Contractors and Cedar Park staffers scrambled over the weekend to dig a cavernous hole in Cypress Creek Road and repair a ruptured 30-inch water line. The road was reopened Jan. 21.
Assistant City Manager Sam Roberts said that from Saturday morning, Jan. 17, to about 11:30 p.m. Sunday, Jan. 18, city water service was cut off to 228 apartment complexes east of Bell Boulevard and to all businesses at the intersection of Bell and Cypress Creek.
“We estimate we lost about one and a half million gallons of water,” Roberts said during Cedar Park City Council’s Jan. 22 meeting. “The good news is we got the line shut down pretty quickly.”
Roberts said the total cost for digging the hole, replacing the pipe, refilling the hole and patching the road will likely be between $190,000 to $200,000.
Staffers found the problem under Cypress Creek Road near Cedar Park Surgery Center.
“The road actually lifted up because of the force of the water,” Roberts said. “Pretty much everybody in our public works departments was called in that weekend to work on this job.”
He said Cedar Park police redirected traffic and the Cedar Park Fire Department distributed $2,000 worth of water to affected customers. Meanwhile, public works staffers called in contractors Excel Construction and Austin Engineering Company to dig down to the pipes over the weekend.
“To fix a line break of this size, you have to dig a very big hole,” Roberts said. “These guys were down in the hole so long, they got to where [others] were throwing pizza boxes down in there for their meals every four hours.”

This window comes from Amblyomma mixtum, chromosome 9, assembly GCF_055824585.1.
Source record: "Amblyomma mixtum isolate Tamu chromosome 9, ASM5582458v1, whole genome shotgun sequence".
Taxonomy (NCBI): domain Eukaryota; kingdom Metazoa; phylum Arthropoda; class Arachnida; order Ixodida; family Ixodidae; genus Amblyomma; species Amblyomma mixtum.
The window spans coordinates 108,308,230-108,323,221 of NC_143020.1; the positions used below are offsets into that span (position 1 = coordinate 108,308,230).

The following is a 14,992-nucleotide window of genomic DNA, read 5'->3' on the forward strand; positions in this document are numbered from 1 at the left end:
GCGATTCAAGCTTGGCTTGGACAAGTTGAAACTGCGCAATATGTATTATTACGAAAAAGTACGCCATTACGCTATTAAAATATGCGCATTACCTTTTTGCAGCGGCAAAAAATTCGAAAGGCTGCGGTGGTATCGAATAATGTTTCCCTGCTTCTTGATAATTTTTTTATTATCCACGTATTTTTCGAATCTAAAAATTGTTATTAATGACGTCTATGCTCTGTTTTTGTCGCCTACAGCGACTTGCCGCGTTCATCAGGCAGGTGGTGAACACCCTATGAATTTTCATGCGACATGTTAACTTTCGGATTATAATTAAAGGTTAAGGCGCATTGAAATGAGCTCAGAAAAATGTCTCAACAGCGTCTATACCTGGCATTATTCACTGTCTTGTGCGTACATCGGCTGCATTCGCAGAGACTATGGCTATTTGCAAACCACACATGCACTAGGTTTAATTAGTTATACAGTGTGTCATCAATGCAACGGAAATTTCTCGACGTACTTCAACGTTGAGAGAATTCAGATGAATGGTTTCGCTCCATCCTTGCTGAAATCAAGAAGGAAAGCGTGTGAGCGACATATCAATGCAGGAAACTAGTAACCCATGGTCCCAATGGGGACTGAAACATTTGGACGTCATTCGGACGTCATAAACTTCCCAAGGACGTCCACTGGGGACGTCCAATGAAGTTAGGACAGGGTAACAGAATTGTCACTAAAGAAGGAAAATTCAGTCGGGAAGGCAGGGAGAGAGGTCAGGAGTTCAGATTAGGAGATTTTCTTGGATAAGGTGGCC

Once contractors reached the pipe, they found that a saddle valve connecting the 30-inch line to another line leading south of Cypress Creek Road had separated.
Roberts said the cause of the rupture is unknown, but could have been caused by slow ground shifting.
“We’ve never had one of these saddle [valves] fail,” he said. “We’re not really concerned that it’s going to be a recurring problem.”
After water service was restored Sunday evening, the city issued a boil-water notice. The city rescinded the notice Monday evening after laboratory tests showed the water was safe for drinking. Mayor Matt Powell said the city does not often need to issue boil-water notices. Roberts added that he recalls the city issuing only two or three boil-water notices since 2002.
From Monday, Jan. 19 to Wednesday, Jan. 21 the city patched Cypress Creek with asphalt before opening all lanes to traffic.
City Council members during the Jan. 22 meeting approved the expense as emergency spending. Roberts said the city’s contractor will make more repairs to the road starting Jan. 25.